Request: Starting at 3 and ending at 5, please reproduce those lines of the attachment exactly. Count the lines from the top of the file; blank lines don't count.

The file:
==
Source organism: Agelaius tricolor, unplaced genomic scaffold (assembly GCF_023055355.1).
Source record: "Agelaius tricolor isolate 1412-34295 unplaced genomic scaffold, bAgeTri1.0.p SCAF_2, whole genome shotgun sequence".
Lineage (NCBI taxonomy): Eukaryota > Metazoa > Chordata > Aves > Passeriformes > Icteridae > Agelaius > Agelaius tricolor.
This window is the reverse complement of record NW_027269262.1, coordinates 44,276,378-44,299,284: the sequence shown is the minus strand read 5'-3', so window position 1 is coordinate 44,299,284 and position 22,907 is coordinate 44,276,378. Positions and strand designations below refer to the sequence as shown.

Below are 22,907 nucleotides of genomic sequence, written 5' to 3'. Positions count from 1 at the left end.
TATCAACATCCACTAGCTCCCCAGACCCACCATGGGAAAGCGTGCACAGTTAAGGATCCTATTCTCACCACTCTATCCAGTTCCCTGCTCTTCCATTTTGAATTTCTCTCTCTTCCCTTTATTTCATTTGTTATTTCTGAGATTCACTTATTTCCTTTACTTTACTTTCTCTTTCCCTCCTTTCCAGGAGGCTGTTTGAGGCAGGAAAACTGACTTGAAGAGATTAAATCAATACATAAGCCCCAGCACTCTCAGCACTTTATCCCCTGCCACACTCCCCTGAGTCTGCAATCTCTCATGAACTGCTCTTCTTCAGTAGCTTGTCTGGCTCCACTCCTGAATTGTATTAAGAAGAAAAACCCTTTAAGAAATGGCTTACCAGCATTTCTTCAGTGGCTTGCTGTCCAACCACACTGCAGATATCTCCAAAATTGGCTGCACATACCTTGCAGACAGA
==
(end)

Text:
Lineage (NCBI taxonomy): Eukaryota > Metazoa > Chordata > Aves > Passeriformes > Icteridae > Agelaius > Agelaius tricolor.
This window is the reverse complement of record NW_027269262.1, coordinates 44,276,378-44,299,284: the sequence shown is the minus strand read 5'-3', so window position 1 is coordinate 44,299,284 and position 22,907 is coordinate 44,276,378. Positions and strand designations below refer to the sequence as shown.

Below are 22,907 nucleotides of genomic sequence, written 5' to 3'. Positions count from 1 at the left end.